One of the greatest and most effective business leaders of all time was Jack Welch, Chief Executive Officer (CEO) of General Electric (GE). Over his 20 years as CEO, he established himself as one of the most admired business leaders in the world.
His initiatives of Six Sigma, globalization, and e-business have defined the modern corporation. He relied on boundaryless organization erasing group labels such as “management,” “salaried,” or “hourly,” which he thought only got in the way of people working together. He had an intense focus on people. Jack Welch led with integrity and had a true passion for GE. With Welch’s retirement approaching fast, GE found itself asking the question, “Where do we go from here?”
The Issue at Hand
In September 2001, Welch resigned his seat as CEO of General Electric. The company’s performance during his tenure was astonishing. Looking back, he took great pride in the accomplishments of the company. For the third consecutive year, GE had been named Fortune’s “Most Admired Company in the United States” and Financial Times’ “Most Admired Company in the World.”
For his personal contribution to GE’s exceptional 20 year record, Welch was named Fortune’s “Manager of the Century” on the eve of his retirement. Many wondered how GE would replace such a leader. Specifically, many worried if any successor could keep up and/or sustain the successful, rapid pace of change and growth typical of the Welch era. In his two decades leading GE, Welch had delivered a 23% annum total shareholder return. It would be a tough act to follow.
There are several answers to the question “Where do we go from here?” GE could hire a “Superstar” CEO from outside the company in an effort to maintain shareholder confidence. The company could run the organization by committee. The committee would be made up of a group of top executives within the organization that helped lead the company during the Welch era.
In other words, GE could put together a committee of leaders whom have already bought into Welch’s management philosophies. Finally, GE could promote a single leader from within.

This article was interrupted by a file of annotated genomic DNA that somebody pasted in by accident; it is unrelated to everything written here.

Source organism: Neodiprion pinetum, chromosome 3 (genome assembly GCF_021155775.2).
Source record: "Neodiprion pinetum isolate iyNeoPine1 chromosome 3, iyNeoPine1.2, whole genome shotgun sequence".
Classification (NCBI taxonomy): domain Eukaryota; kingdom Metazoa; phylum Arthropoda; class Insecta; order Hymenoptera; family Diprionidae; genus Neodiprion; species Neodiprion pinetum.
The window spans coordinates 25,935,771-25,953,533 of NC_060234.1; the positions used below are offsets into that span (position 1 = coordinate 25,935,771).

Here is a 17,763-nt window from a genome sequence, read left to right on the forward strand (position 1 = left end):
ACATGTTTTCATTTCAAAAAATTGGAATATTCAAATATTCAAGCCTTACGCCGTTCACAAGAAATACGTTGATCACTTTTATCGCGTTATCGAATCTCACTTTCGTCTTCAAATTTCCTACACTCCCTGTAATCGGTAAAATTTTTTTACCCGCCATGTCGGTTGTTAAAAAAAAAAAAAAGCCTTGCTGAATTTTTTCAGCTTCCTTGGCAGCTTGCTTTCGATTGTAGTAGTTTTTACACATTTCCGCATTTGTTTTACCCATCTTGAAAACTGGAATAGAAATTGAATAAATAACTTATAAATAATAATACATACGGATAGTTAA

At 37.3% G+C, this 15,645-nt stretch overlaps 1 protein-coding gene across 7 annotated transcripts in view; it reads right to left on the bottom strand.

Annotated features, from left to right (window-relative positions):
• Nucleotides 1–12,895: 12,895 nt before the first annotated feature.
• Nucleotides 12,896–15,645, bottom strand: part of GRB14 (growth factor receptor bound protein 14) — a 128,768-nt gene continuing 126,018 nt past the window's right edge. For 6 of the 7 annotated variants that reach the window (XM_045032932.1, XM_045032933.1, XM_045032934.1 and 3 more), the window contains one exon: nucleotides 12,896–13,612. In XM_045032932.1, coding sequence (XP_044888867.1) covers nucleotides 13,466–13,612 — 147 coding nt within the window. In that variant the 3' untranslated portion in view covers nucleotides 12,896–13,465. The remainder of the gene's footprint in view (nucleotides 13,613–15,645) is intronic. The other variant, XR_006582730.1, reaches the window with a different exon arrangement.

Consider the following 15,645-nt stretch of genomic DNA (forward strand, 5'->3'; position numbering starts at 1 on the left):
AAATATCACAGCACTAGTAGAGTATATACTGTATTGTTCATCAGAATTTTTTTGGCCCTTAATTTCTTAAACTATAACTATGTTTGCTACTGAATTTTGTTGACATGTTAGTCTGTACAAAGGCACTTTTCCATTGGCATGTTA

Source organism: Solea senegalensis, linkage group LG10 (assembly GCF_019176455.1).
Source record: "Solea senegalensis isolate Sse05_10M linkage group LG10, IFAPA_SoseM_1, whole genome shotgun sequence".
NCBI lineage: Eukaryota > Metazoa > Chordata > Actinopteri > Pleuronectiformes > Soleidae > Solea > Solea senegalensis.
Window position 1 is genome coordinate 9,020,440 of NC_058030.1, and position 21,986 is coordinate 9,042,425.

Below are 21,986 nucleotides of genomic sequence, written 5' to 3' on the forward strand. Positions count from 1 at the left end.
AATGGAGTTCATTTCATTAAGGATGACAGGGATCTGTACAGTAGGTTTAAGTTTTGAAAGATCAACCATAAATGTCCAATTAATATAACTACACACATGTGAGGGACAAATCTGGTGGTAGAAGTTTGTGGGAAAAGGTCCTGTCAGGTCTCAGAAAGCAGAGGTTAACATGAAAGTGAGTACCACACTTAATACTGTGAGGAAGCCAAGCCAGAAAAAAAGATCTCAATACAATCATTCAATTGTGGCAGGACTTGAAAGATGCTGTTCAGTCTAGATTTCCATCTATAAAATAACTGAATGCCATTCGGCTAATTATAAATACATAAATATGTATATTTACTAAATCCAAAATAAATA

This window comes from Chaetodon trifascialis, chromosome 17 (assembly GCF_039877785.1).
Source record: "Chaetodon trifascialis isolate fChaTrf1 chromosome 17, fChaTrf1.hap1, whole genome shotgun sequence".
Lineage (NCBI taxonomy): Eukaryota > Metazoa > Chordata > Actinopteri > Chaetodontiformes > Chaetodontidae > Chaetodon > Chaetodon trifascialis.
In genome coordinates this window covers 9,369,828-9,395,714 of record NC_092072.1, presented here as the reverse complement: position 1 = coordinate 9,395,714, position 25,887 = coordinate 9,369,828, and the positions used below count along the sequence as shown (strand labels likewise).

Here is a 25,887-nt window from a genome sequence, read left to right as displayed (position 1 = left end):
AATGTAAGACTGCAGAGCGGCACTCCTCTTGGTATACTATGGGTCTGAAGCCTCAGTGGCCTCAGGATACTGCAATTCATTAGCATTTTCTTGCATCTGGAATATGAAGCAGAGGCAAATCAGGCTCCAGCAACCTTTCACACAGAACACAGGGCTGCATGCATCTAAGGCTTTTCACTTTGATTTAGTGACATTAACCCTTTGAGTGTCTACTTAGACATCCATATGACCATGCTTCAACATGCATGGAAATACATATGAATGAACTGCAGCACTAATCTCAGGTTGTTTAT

The best alternative would be to promote a leader from within. Welch’s successor should work diligently on maintaining customer and shareholder confidence. There are four main areas of development that should be managed carefully.
* The business portfolio. GE should continue to reposition itself to maximize growth opportunities and achieve growth targets through solid acquisitions just as Welch had done throughout his tenure. GE should look to divest in at least some of the low-growth parts of its portfolio.
* Technology. Jack Welch saw this arena as GE’s “greatest opportunity yet.” GE should continue to explore its potential in the internet market place. This will be a major driver in GE’s growth. The R&D center should focus here.
* Internationalization. GE should continue to seek opportunities in its overseas operations particularly in the fast-growing arenas of China, India, and Europe.
* Marketing and customer service. GE should continue its tradition of building relationships with its customers and working closely on their problems.
Will Welch’s successor have the ability to take GE to the next level? Only time will tell.